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Applied Entomology and Zoology
Vol. 38 (2003) No. 3 P 427-433

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http://doi.org/10.1303/aez.2003.427

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Laboratory experiments were carried out to clarify the bodyguard effects for the aphid, Aphis craccivora Koch, against predatory ladybeetle larva, Coccinella septempunctata L., by two ant species, Tetramorium caespitum Linnaeus and Lasius niger L. In particular, we examined the effectiveness of protection for aphids as related to ant activities on a plant. The number of attacks on a ladybeetle larva by ants until the ladybeetle larva dropped from the plant did not differ between the two ant species, suggesting similar aggressiveness of the two ant species. However, the number of attacks per min by L. niger was five times greater than that by T. caespitum. Consequently, the residence time of the ladybeetle larva was shorter and the proportion of aphids eaten was lower in the presence of L. niger than in the presence of T. caespitum. Thus, the encounter rate between ants and predators is one of the most important factors for bodyguard effects on aphids, resulting from the markedly different foraging behaviors of the two ant species.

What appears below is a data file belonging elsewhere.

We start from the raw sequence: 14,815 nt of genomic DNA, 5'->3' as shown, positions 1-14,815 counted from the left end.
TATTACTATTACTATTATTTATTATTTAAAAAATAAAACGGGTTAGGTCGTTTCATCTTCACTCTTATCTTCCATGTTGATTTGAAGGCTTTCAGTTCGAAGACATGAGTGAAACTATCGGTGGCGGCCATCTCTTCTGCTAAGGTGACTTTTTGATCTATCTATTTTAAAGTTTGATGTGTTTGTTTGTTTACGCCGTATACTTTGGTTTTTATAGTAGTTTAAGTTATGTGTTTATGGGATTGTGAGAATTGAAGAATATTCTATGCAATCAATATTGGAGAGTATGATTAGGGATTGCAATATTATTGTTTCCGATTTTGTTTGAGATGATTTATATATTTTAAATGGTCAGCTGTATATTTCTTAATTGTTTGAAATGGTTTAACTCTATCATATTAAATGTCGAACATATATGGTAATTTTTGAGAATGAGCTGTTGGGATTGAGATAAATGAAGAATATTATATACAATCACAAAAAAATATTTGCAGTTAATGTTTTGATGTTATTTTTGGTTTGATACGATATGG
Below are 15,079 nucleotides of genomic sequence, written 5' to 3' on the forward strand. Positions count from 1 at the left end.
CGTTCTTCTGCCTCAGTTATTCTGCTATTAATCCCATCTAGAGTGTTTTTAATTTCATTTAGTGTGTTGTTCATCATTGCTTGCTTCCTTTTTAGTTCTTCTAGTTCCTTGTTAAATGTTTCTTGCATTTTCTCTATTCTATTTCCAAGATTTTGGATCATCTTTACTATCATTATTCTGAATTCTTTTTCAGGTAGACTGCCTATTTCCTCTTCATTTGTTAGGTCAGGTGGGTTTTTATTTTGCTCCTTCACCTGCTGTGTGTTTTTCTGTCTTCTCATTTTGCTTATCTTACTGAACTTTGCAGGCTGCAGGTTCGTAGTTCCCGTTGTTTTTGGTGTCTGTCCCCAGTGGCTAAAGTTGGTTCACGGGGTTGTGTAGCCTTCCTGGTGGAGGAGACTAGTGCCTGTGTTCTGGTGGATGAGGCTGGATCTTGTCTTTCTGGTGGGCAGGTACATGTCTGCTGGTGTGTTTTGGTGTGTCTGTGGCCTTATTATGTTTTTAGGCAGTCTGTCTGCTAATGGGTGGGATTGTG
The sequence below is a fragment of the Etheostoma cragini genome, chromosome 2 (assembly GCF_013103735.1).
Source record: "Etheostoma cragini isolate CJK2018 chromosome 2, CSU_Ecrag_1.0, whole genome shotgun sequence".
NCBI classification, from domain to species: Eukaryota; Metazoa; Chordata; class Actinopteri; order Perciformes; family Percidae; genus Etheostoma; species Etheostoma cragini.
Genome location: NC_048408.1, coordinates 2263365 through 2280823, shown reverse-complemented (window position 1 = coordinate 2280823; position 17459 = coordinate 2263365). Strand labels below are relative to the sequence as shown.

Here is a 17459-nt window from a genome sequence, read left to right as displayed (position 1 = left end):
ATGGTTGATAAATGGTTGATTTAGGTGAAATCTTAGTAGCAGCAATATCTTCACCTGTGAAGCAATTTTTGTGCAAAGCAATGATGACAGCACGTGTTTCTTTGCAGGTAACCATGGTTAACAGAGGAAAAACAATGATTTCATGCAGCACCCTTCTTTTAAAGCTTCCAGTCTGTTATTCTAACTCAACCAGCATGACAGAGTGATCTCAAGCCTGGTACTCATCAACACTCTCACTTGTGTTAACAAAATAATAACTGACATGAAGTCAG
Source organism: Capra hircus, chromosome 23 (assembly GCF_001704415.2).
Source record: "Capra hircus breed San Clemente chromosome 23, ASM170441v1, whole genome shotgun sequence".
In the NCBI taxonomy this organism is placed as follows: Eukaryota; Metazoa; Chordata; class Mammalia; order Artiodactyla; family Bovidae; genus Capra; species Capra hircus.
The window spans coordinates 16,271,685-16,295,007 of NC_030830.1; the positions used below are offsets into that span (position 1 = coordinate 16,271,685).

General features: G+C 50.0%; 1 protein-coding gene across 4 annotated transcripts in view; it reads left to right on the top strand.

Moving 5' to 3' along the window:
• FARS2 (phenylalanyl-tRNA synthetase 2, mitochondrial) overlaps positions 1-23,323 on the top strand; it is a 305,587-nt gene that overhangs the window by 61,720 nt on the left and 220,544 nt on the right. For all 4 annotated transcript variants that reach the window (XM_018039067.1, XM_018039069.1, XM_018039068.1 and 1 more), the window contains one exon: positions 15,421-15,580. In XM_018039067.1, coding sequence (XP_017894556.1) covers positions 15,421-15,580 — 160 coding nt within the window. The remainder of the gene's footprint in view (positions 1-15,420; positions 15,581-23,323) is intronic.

Copyright © 2003 by the Japanese Society of Applied Entomology and Zoology

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